Two Poems by Thea Swanson


No one wants to go there. We have to tread light, write the perversion with metaphors, pen how flowers were crushed by boots. We have to whisper our travesties to therapists, guard the ears of our mothers and aunts. We have to ride in cars with our uncles and stare at passing houses while he fingers our small bodies, then kiss him goodbye. You cried when he died.  You and your cousin weren’t talking to him. I don’t want to know about it. Like when you patted your father’s forehead that poked out from his coffin, despite. We bury our sicknesses in silk and wood, in stomach aches and noses that bleed in the night, relieving us of the guilt we feel for the crux of the matter that hides between our child thighs.

Glass Ceiling

It’s a good better day to be a woman [in some places[1]] [on some days[2]]. We aren’t forced into asylums by our fathers and husbands,[3] but we are forced to marry our rapists [depending[4]]. Not as a witch will we be hanged[5] but shot in the head for not wearing a scarf,[6] perhaps. Remember when a rag was shoved in your sister’s howling mouth during labor as residents observed?[7] Every day I say, don’t interrupt me.  Every week my opinions require validation by outside sources. My verbal accounts are repeated back to me with an authoritative pitch. The Mexican Weather Girl secures the rapt attention of millions for thirty seconds a day–alas, her boyfriend left her for video games.[8] Let’s be clear: The glass ceiling is really, fucking high.

[1] The 21 best countries in the world to live in if you’re a woman.

[2] Why Swedish workplaces aren’t as equal as you think.

[3] Women and Psychiatry.

[4] Marry-your-rapist law.

[5] Salem Witch Trials in History and Literature.

[6] Somali woman killed for not wearing veil, relatives say.

[7] Cruelty in Maternity Wards: Fifty Years Later.

[8] Pro Gamer Dumps World’s Sexiest Weather Girl.

Thea Swanson holds an MFA in Writing from Pacific University in Oregon. She is the founder and editor of Club Plum Literary Journal, and her flash-fiction collection, Mars, was published by Ravenna Press in 2017. Thea’s work can be found in many journals. Find her writing at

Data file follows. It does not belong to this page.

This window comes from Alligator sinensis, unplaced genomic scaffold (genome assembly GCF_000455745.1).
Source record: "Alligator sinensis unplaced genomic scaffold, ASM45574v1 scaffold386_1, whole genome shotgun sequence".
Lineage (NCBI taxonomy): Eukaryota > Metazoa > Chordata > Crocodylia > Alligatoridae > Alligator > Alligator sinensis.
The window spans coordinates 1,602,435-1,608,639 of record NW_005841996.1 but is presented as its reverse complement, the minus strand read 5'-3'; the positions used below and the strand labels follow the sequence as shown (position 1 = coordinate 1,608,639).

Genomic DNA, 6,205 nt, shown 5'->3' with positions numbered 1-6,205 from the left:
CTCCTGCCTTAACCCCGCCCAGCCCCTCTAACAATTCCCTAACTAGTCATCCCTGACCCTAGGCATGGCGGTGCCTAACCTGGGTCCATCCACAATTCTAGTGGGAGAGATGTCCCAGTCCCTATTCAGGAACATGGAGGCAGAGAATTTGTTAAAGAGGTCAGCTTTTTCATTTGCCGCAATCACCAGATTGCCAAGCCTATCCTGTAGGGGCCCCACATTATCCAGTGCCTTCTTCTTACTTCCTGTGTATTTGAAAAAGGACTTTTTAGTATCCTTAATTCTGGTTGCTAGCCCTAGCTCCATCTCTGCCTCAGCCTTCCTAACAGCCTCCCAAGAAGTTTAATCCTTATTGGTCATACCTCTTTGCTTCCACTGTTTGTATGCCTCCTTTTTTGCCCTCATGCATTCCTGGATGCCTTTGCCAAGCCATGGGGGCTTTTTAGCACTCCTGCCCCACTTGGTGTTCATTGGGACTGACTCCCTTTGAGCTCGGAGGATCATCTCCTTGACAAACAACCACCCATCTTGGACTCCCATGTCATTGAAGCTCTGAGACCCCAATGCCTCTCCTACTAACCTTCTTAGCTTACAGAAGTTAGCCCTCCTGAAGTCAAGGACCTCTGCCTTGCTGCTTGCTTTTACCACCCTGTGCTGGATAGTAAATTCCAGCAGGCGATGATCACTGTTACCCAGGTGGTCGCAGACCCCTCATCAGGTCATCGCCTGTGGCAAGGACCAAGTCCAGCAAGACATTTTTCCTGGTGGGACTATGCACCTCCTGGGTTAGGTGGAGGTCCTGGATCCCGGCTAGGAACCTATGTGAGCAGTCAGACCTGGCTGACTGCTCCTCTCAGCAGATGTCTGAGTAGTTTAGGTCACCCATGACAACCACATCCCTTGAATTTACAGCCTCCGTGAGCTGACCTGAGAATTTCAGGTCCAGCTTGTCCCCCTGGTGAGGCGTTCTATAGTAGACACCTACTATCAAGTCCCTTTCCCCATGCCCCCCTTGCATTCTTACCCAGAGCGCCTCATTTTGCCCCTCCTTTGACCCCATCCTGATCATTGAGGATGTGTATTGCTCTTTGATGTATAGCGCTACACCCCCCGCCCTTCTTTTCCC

Artwork: Family Portrait by Sam Heydt

Sam Heydt (born April 20, 1986) is an American social practice and recycled media artist born/raised in New York City. Although currently residing in Vienna, Heydt has lived/worked in Paris, Venice, Amsterdam, Athens, Buenos Aires, Sydney, Reykjavík and Rajasthan.  Her academic career traversed Parsons School of Design, The New School, Cooper Union,  University of Amsterdam, Universitdad of Buenos Aires and La Sorbonne.   In 2012, Heydt launched Jane Street Studio, L.L.C. in Manhattan.  Since established, the photo studio has broadened its performance to provide both design and marketing consultation in addition to art direction.  It’s growing roster of clients span Europe, North & South America, Asia and Oceania. 

In addition to this entrepreneurial undertaking, Heydt has attended artist residencies in Iceland, Australia and New Zealand; where she has documented different forms of environmental exploitation. A published author, producer and lifelong activist, Heydt has undertaken a range of altruistic, non­-profit work. Her art, anchored in social advocacy,  attempts to give a voice to the veiled, forgotten, exiled, and silenced.

In her practice, she works across a spectrum of different media- film, video, installation, photography, sculpture, sound, merchandize, text — and employs a range of materials often reinventing or trespassing their associative use.  Heydts’ vision looks beyond the ordinary. Esteemed as one of the pioneers of the recycled media movement, Heydt’s work has been shown in galleries, museums, art fairs and film festivals worldwide.